Finding the Balance

Being a mom to my two daughters is the most rewarding job I have ever had. I was lucky enough to spend the first five years of motherhood at home raising my daughters, which gave us a lot of quality time to develop a special bond. When my oldest turned five, however, I made my way back into the workforce. I knew there were going to be some adjustments but I didn’t realize how much of a change it would be on all of us.

Nights were what seemed to immerge as the most challenging for our family. I was often frustrated and angry in the evenings, because I wanted to be on a schedule. I felt that my time was limited to get everything ready for the following day. I needed to prepare dinner and lunches as well as be in bed by a decent hour, but my girls seemed to just wanted to play and make a mess. Typical evenings consisted of me yelling at them to put their toys away while they would try hiding from me to continue carrying on with what they were doing. The atmosphere in the house was chaotic, everyone was stressed out and upset with one another, there was lots of arguing and crying, and all of this just to go to bed and do it all again the next day. It felt like we were in this horrible cycle of being miserable every night and life was out of balance. Something needed to change.

One night while getting ready for the next day I was getting outfits set out for the kids and as I laid out my 5-year old’s clothing she began to tell me that she wasn’t going to wear what I had picked out. Once a month my daughter gets to be the VIP student of her Kindergarten class and she apparently had a special outfit that she wanted to wear for her VIP day. I told her, “We don’t have time to pick out a new outfit, its bedtime, and you can wear what I picked for you!” After all, I am her mother and the adult here. She immediately began crying and stormed off to her bedroom. My husband came into the room to find out what happened, so you can imagine I relayed to him what the problem was, our stubborn daughter… My husband listened and then explained to me that she had been telling her teachers and friends at school all about the outfit she was planning on wearing, that it was something very important to her. My first reaction was to roll my eyes and dismiss it, so I did, it was time for bed and she needed to get over it.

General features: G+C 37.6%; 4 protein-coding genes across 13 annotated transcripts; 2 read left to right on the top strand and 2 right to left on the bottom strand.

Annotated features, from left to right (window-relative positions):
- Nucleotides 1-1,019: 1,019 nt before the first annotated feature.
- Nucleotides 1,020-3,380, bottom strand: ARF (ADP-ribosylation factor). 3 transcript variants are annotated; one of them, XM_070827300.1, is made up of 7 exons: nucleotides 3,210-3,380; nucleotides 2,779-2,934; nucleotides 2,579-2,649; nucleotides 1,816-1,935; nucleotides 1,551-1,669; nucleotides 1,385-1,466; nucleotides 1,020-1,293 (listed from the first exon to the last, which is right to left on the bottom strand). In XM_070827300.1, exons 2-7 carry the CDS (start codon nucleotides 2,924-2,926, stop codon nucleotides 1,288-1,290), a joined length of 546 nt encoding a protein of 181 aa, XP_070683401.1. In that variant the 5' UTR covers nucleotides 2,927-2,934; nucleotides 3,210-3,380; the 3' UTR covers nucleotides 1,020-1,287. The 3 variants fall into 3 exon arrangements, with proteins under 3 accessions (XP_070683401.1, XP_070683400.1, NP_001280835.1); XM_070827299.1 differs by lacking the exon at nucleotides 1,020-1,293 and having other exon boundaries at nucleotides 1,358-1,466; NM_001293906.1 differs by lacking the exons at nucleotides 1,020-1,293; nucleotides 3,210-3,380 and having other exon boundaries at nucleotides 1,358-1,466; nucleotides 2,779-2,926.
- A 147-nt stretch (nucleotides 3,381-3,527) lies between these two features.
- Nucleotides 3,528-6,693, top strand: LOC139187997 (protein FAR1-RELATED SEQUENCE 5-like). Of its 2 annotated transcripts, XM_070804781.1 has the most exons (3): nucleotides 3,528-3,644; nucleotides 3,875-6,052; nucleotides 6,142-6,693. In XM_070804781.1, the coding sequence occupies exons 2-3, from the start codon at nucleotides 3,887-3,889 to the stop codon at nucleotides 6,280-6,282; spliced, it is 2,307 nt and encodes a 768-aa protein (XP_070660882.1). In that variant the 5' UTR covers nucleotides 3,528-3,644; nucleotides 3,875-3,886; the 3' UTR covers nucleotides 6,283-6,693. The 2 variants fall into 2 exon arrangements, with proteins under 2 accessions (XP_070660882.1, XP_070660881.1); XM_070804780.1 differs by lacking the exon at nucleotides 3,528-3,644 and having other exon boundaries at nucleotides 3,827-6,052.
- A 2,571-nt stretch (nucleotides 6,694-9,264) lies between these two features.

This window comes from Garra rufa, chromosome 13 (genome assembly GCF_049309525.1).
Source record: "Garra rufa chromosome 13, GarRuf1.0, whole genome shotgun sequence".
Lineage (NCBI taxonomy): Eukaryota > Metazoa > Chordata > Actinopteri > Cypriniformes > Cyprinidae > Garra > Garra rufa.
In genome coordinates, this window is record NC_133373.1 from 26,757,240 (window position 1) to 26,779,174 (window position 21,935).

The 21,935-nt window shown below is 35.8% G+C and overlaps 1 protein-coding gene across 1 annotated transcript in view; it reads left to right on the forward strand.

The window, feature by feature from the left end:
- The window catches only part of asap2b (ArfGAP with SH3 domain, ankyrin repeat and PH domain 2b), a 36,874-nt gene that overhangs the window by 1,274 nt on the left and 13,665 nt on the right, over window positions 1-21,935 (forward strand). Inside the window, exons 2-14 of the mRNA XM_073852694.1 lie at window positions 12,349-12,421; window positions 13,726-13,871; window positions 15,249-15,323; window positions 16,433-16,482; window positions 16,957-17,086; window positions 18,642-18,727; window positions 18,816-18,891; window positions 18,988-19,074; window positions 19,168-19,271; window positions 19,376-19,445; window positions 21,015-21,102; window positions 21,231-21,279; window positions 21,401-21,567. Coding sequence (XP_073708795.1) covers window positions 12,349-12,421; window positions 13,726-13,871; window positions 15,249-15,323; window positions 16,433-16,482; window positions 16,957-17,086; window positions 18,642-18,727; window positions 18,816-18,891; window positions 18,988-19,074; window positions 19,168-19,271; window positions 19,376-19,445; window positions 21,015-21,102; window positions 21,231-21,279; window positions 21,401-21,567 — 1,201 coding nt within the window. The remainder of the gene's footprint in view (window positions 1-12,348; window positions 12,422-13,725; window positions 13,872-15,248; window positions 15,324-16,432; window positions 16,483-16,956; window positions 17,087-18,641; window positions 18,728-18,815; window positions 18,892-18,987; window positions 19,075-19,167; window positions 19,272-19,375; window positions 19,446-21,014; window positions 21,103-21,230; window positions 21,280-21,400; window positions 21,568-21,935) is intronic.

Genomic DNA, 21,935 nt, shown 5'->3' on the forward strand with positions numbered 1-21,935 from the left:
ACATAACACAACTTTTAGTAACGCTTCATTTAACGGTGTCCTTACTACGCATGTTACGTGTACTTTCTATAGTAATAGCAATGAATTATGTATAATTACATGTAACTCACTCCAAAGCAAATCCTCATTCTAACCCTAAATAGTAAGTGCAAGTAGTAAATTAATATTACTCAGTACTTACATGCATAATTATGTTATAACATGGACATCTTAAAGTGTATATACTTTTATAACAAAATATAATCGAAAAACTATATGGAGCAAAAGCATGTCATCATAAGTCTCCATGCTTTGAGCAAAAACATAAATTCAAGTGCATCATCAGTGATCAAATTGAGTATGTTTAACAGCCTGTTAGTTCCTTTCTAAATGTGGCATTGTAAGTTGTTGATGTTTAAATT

As I continued getting ready that night for the next day and dreading the repetition of this process in the day to come, I started to feel guilty about how I had reacted towards my daughter. Why was I feeling guilty, she is 5 and I am the adult here? When she is older she can choose, but for now, I am the boss, right? Then I remembered a workshop I had just been through and one of the ideas I learned there was to not see others as objects. Did this apply to my 5-year-old just as much as it did people at work? I began to consider for the first time in a long time how she must have felt and how this was a big deal in her world.  I then found myself walking down the hall and into her room, all of a sudden, I was curious to know more about her. I asked her to let me see what it was that she was wanting to wear the next day, so she eagerly jumped up to show me. As I sat at the end of her bed that night her eyes lit up as she showed me the dress and shoes she was wanting to wear for her special day at school. But really her eyes lit up because, for the first time in a long time, I actually cared. I started to realize that I had seen not only her as an obstacle each night, but both my children, I had failed to take the time to understand their needs and actually be curious about them.

I went to bed that night feeling overwhelmed with sadness, guilt, and accountability for how I had been since going back to work. I realized I had been so focused on myself every day that getting everything ready for the next day was a burden. I wasn’t taking advantage of the time I was getting with my family each day, with my girls. I knew things needed to change, I knew I needed to change.
After that night, I started letting the kids help pick out their outfits for school, which they loved, and there were a lot fewer arguments over outfits. As I think back I realize it might have never actually been the outfits causing the arguments, rather the way of being I had toward them. We also let them help us in the kitchen with cooking dinner, and various other things began to change, what a difference all of this was making! As an unexpected result, they actually started eating what we were making when we let them be involved in the cooking process, in the past that never happened!

I’m not saying that every night has been perfect, but it has made such a difference involving them in what we are doing and taking time to actually listen to their needs. It makes me sad to think of all the nights that were wasted because, I refused to care, but it allowed me to realize that I need to take time to enjoy the present and the moments that I get with my family. I realized that finding the balance was realizing the changes I had to make.